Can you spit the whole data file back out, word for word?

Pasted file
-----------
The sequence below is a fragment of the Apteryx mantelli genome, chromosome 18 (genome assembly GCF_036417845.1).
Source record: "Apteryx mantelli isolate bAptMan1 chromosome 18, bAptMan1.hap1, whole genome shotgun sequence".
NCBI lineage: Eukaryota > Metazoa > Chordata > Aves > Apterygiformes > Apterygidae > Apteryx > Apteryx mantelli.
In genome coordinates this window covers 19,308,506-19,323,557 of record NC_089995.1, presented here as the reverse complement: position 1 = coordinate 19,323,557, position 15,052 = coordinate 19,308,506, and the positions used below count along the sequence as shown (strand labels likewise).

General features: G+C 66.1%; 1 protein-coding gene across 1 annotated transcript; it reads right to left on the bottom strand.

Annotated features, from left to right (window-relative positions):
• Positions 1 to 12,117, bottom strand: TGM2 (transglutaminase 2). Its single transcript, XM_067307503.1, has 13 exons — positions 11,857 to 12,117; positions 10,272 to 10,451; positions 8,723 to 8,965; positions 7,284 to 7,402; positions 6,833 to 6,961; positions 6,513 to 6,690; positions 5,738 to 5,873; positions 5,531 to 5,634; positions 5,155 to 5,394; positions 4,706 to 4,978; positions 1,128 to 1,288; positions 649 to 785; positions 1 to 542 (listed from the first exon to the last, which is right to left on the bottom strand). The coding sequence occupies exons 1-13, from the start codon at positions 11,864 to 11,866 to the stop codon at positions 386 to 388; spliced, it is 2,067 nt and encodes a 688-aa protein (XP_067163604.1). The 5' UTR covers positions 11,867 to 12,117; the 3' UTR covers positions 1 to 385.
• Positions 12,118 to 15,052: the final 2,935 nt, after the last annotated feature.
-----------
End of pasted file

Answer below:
The sequence below is a fragment of the Apteryx mantelli genome, chromosome 18 (genome assembly GCF_036417845.1).
Source record: "Apteryx mantelli isolate bAptMan1 chromosome 18, bAptMan1.hap1, whole genome shotgun sequence".
NCBI lineage: Eukaryota > Metazoa > Chordata > Aves > Apterygiformes > Apterygidae > Apteryx > Apteryx mantelli.
In genome coordinates this window covers 19,308,506-19,323,557 of record NC_089995.1, presented here as the reverse complement: position 1 = coordinate 19,323,557, position 15,052 = coordinate 19,308,506, and the positions used below count along the sequence as shown (strand labels likewise).

General features: G+C 66.1%; 1 protein-coding gene across 1 annotated transcript; it reads right to left on the bottom strand.

Annotated features, from left to right (window-relative positions):
• Positions 1 to 12,117, bottom strand: TGM2 (transglutaminase 2). Its single transcript, XM_067307503.1, has 13 exons — positions 11,857 to 12,117; positions 10,272 to 10,451; positions 8,723 to 8,965; positions 7,284 to 7,402; positions 6,833 to 6,961; positions 6,513 to 6,690; positions 5,738 to 5,873; positions 5,531 to 5,634; positions 5,155 to 5,394; positions 4,706 to 4,978; positions 1,128 to 1,288; positions 649 to 785; positions 1 to 542 (listed from the first exon to the last, which is right to left on the bottom strand). The coding sequence occupies exons 1-13, from the start codon at positions 11,864 to 11,866 to the stop codon at positions 386 to 388; spliced, it is 2,067 nt and encodes a 688-aa protein (XP_067163604.1). The 5' UTR covers positions 11,867 to 12,117; the 3' UTR covers positions 1 to 385.
• Positions 12,118 to 15,052: the final 2,935 nt, after the last annotated feature.